The skete was under repairs. The Albanian workers were concreting the floor, and some places had scattered gravel instead of concrete. We were glad for the shelter, and we brought a log and placed it in the stove, but the stove hadn’t been repaired and began to smoke. There were blankets and sleeping bags in the room, rather old, torn, dirty, but you could cover yourself with them, spreading them out under you: It was quite damp and chilly, fifty degrees, and we were all tired, wet from sweat and the rain. Some got a sleeping bag, some a blanket, and some tried to fall asleep sitting near the smoking stove.
I was freezing all night, shivering from the cold and dampness; I could barely fall asleep; I prayed. By morning I had lost all sense of self and fell asleep for a few hours. When I woke up, my whole body ached, my legs were asleep, but it was a pleasant fatigue. Forgive us for all our sins, O Mother of God!
At the top
We went outside and continued our ascent. It was foggy and cold. We went 300 feet from Panagia Skete and already couldn’t see it anymore. The winding path, slippery rocks, lack of vegetation—northern nature, all similar to the tundra. We climbed up for more than an hour; it wasn’t far, but we had to go slowly. The rocks under our feet were slippery, and it was easy to fall and hurt yourself, rolling downhill.
I got to the top at seven in the morning. On one side was an abyss. There were cases where careless pilgrims died here, having gone up without a blessing or without piety. There’s a cross standing on the summit, and Russian pilgrims gilded it with gold paint. There were puddles of ice; we cut through the ice and washed ourselves with the clean rain water.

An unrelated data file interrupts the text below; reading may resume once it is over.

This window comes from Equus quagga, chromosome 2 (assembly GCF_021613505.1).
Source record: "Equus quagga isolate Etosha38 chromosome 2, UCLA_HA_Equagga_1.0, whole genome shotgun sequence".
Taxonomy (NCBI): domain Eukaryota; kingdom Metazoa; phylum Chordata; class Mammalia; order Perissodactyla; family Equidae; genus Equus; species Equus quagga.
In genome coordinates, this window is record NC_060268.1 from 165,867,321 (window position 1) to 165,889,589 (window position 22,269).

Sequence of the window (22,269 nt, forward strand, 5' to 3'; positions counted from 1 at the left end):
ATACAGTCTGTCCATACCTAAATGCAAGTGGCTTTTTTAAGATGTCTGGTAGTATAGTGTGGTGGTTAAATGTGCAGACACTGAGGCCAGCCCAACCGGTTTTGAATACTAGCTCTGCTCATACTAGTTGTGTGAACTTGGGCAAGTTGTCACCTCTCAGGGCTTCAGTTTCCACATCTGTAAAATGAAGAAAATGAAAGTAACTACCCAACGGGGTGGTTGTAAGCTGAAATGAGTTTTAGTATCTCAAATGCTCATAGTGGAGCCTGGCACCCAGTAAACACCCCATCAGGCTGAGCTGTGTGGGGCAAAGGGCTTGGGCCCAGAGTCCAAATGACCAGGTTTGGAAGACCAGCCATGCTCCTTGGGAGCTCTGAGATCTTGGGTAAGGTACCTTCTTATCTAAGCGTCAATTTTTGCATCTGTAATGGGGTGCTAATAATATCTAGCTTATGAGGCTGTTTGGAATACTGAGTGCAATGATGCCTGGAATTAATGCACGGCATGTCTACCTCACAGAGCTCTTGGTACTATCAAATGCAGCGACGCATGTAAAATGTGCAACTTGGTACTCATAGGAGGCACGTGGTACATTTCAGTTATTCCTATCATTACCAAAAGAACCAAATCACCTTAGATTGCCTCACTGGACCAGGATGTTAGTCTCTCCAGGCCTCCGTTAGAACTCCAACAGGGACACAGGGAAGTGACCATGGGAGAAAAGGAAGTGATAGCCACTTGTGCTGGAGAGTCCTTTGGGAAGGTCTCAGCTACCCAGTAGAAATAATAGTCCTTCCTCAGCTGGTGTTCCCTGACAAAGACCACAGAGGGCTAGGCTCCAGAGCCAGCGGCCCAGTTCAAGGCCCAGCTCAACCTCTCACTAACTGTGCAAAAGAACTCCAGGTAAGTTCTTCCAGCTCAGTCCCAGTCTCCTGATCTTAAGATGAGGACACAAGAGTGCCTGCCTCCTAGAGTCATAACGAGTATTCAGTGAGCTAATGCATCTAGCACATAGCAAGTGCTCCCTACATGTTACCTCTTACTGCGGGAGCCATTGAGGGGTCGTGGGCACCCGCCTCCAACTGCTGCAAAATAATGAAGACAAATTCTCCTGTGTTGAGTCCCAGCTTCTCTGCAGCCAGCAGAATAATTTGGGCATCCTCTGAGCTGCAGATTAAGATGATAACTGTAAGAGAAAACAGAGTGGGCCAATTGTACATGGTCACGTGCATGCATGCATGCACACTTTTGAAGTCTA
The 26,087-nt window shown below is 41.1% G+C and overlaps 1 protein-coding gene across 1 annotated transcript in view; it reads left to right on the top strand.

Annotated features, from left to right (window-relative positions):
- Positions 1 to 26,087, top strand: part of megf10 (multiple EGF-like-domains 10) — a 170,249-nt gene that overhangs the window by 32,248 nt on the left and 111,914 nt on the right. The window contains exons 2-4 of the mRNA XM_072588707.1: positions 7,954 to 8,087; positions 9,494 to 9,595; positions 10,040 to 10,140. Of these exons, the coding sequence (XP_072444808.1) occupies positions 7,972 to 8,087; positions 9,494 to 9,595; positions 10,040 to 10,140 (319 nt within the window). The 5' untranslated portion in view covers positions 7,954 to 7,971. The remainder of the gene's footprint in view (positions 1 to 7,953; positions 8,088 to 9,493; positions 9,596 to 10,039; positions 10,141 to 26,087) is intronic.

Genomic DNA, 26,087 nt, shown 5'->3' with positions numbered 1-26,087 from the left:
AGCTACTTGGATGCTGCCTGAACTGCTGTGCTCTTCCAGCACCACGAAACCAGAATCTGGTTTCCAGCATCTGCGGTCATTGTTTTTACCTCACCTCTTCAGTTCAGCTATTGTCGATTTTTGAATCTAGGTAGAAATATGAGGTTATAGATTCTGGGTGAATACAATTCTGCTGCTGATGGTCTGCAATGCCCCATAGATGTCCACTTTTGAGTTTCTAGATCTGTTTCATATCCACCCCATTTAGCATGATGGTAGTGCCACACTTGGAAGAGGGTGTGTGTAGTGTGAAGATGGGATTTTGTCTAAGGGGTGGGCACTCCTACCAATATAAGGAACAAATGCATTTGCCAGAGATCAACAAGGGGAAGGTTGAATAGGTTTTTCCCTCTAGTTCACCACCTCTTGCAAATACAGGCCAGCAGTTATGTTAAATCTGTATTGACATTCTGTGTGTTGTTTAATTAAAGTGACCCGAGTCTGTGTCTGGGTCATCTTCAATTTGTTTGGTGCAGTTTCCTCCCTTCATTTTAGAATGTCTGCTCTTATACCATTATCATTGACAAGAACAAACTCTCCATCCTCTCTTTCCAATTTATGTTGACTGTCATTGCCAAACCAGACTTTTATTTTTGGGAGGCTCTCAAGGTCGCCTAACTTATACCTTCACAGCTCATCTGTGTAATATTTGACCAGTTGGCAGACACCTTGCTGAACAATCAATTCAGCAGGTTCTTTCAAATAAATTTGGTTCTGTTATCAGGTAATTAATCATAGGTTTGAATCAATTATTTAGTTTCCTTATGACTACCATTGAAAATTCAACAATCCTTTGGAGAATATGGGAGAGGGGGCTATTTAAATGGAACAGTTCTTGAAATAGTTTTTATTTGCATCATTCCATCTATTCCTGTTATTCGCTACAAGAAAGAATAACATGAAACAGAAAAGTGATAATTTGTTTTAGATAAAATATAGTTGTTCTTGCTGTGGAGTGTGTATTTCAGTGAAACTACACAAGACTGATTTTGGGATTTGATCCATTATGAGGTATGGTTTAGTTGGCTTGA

The Church of the Transfiguration is small, without any domes. We went inside. It was very cold. We took out everything we needed and started to celebrate the Liturgy. Three of us served the proskomidia, took out particles for our children, asking the Lord to have mercy upon them and us. The Kungur pilgrims sang in place of a choir, out of tune, but unanimously—from the soul. They communed.
The Church of the Transfiguration at the summit of Mt. Athos We felt such spiritual joy that it’s impossible to convey it with words… We were literally drunk with joy! And I recalled what spiritual joy the apostles felt on the day of Pentecost, such that non-believers were amazed at this joy, and not understanding it, thought: “They have drunk new wine!” And we, feeble, small, and weak in comparison with the apostles, nevertheless felt the joy of the Holy Spirit just as strongly, and I really wanted to exclaim: Therefore did my heart rejoice, and my tongue was glad; moreover also my flesh shall rest in hope (Ps. 15:9, Acts 2:26).